NATO Commander Says Resilience of Qaddafi Loyalists Is Surprising
ndex.html?inline=nyt-per> ERIC SCHMITT
Published: October 11, 2011
WASHINGTON - The commander of
tlantic_treaty_organization/index.html?inline=nyt-org> NATO's air campaign
bya/index.html?inline=nyt-geo> Libya has said that hundreds of organized
fighters loyal to Col.
dafi/index.html?inline=nyt-per> Muammar el-Qaddafi pose a "resilient and
fierce" threat in the two remaining pro-Qaddafi strongholds, and are
exploiting the urban settings to complicate the alliance's mission to
Lt. Gen. Ralph J. Jodice II of the Air Force, at the NATO command center
north of Bologna, Italy. He said Qaddafi loyalists were exploiting the urban
setting, which put NATO at a disadvantage.
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In the coastal city of Surt and the desert enclave of Bani Walid,
pro-Qaddafi snipers on rooftops and loyalist gunmen in pickup trucks are
terrorizing residents, killing some and intimidating many others, said the
officer, Lt. Gen. Ralph J. Jodice II of the United States Air Force.
General Jodice said a mix of African mercenaries and Qaddafi loyalist troops
have successfully sustained command-and-control and supply lines in staunch
defense of the cities, despite a NATO air campaign that is now in its
seventh month and a multipronged ground assault in Surt by anti-Qaddafi
"It's really been quite interesting how resilient and fierce they've been,"
General Jodice said in a telephone interview on Sunday from his command
center just north of Bologna, Italy. "We're all surprised by the tenacity of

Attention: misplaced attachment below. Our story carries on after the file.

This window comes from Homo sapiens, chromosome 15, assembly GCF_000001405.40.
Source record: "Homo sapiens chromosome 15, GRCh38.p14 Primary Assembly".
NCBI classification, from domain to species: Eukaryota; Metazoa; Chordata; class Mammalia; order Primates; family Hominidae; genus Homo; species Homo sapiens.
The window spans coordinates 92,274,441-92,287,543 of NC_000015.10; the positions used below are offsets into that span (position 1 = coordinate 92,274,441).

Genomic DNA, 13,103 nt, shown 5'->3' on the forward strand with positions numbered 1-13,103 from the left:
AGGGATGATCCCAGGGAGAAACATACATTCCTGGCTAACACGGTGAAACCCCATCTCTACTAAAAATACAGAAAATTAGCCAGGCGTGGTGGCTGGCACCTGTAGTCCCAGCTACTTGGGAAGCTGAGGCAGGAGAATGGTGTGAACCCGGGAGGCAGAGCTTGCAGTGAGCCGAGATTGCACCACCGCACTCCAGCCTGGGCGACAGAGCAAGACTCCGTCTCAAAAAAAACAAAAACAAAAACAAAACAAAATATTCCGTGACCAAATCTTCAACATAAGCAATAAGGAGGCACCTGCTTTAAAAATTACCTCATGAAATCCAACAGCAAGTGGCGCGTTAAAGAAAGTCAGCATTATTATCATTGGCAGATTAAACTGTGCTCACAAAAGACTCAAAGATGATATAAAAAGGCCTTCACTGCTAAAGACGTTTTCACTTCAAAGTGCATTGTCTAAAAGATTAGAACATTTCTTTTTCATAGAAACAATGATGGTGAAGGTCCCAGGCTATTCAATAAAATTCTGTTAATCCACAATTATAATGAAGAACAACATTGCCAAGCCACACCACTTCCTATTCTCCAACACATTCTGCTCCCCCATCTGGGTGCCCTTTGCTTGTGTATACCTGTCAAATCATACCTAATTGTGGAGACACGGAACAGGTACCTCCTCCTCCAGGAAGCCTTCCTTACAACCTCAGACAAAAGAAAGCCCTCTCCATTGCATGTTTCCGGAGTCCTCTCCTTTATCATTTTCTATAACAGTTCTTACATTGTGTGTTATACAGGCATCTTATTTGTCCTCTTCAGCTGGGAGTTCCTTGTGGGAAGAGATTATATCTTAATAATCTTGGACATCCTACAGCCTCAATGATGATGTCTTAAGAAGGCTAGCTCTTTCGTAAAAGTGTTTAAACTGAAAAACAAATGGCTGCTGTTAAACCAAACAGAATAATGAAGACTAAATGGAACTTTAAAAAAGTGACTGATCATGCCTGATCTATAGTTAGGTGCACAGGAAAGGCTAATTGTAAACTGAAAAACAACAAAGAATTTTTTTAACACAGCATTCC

the pro-Qaddafi forces. At this point, they might not see a way out."
General Jodice's comments, coming on Sunday as former rebel fighters battled
their way into the heart of Surt and then were driven back by sniper and
mortar fire, tempered the boasts of anti-Qaddafi forces that Surt would soon
be theirs and once again underscored the limitations that have confronted
NATO throughout the air campaign.
NATO's mandate to protect civilians who are threatened or have come under
attack is complicated by the alliance's caution in striking targets - like
buildings where snipers are hiding - that could result in the death or
injury of civilians.
"The ability of NATO to affect the fighting inside the city is small," said
a senior NATO diplomat on Monday who was not authorized to speak on the
record. "The fight now is really between the forces on the ground."
Or as Air Chief Marshal Stephen Dalton, the chief of air staff for Britain's
Royal Air Force, put it last week in reviewing the successes and
shortcomings of the NATO military mission in Libya: "What air power has done
has allowed the conditions to be set for that militia to then prove
themselves capable of putting in place a good order and now, hopefully, a
While General Jodice and other NATO officials said that the stiff resistance
in the two cities did not threaten to spread to other parts of Libya, it
does underscore the need for the alliance's continued military involvement